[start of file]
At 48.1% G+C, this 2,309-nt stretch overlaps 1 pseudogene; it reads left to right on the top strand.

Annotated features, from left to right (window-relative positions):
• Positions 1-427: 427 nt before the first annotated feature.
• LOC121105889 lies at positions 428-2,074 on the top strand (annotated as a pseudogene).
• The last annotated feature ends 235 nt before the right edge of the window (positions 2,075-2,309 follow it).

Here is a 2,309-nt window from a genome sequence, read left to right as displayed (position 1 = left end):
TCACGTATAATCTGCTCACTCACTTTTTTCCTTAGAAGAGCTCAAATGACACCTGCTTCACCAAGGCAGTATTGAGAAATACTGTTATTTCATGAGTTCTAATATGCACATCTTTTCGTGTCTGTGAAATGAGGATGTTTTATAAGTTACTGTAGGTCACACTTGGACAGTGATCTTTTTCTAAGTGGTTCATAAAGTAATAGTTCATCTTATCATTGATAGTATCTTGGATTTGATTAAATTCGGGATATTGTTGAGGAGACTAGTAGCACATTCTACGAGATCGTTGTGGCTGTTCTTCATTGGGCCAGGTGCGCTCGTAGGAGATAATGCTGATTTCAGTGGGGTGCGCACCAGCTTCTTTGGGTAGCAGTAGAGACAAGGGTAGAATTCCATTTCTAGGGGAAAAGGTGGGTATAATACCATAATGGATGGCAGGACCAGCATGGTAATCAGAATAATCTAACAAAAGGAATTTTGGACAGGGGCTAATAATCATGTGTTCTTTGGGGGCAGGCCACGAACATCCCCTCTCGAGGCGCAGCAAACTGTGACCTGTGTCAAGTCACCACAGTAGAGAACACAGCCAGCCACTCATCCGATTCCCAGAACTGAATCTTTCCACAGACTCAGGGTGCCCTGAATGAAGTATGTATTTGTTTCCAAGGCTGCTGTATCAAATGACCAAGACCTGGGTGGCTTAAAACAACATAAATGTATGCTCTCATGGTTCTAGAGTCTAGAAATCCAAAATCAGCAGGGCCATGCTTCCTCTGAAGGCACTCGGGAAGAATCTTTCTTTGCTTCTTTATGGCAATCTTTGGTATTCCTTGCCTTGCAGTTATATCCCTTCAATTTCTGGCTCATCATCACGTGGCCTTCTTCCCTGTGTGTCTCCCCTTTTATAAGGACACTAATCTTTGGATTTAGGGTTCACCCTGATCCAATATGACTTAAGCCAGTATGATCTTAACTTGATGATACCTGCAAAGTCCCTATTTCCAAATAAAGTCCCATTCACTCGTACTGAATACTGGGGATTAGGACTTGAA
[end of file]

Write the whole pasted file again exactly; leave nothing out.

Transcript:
At 48.1% G+C, this 2,309-nt stretch overlaps 1 pseudogene; it reads left to right on the top strand.

Annotated features, from left to right (window-relative positions):
• Positions 1-427: 427 nt before the first annotated feature.
• LOC121105889 lies at positions 428-2,074 on the top strand (annotated as a pseudogene).
• The last annotated feature ends 235 nt before the right edge of the window (positions 2,075-2,309 follow it).

Here is a 2,309-nt window from a genome sequence, read left to right as displayed (position 1 = left end):
TCACGTATAATCTGCTCACTCACTTTTTTCCTTAGAAGAGCTCAAATGACACCTGCTTCACCAAGGCAGTATTGAGAAATACTGTTATTTCATGAGTTCTAATATGCACATCTTTTCGTGTCTGTGAAATGAGGATGTTTTATAAGTTACTGTAGGTCACACTTGGACAGTGATCTTTTTCTAAGTGGTTCATAAAGTAATAGTTCATCTTATCATTGATAGTATCTTGGATTTGATTAAATTCGGGATATTGTTGAGGAGACTAGTAGCACATTCTACGAGATCGTTGTGGCTGTTCTTCATTGGGCCAGGTGCGCTCGTAGGAGATAATGCTGATTTCAGTGGGGTGCGCACCAGCTTCTTTGGGTAGCAGTAGAGACAAGGGTAGAATTCCATTTCTAGGGGAAAAGGTGGGTATAATACCATAATGGATGGCAGGACCAGCATGGTAATCAGAATAATCTAACAAAAGGAATTTTGGACAGGGGCTAATAATCATGTGTTCTTTGGGGGCAGGCCACGAACATCCCCTCTCGAGGCGCAGCAAACTGTGACCTGTGTCAAGTCACCACAGTAGAGAACACAGCCAGCCACTCATCCGATTCCCAGAACTGAATCTTTCCACAGACTCAGGGTGCCCTGAATGAAGTATGTATTTGTTTCCAAGGCTGCTGTATCAAATGACCAAGACCTGGGTGGCTTAAAACAACATAAATGTATGCTCTCATGGTTCTAGAGTCTAGAAATCCAAAATCAGCAGGGCCATGCTTCCTCTGAAGGCACTCGGGAAGAATCTTTCTTTGCTTCTTTATGGCAATCTTTGGTATTCCTTGCCTTGCAGTTATATCCCTTCAATTTCTGGCTCATCATCACGTGGCCTTCTTCCCTGTGTGTCTCCCCTTTTATAAGGACACTAATCTTTGGATTTAGGGTTCACCCTGATCCAATATGACTTAAGCCAGTATGATCTTAACTTGATGATACCTGCAAAGTCCCTATTTCCAAATAAAGTCCCATTCACTCGTACTGAATACTGGGGATTAGGACTTGAA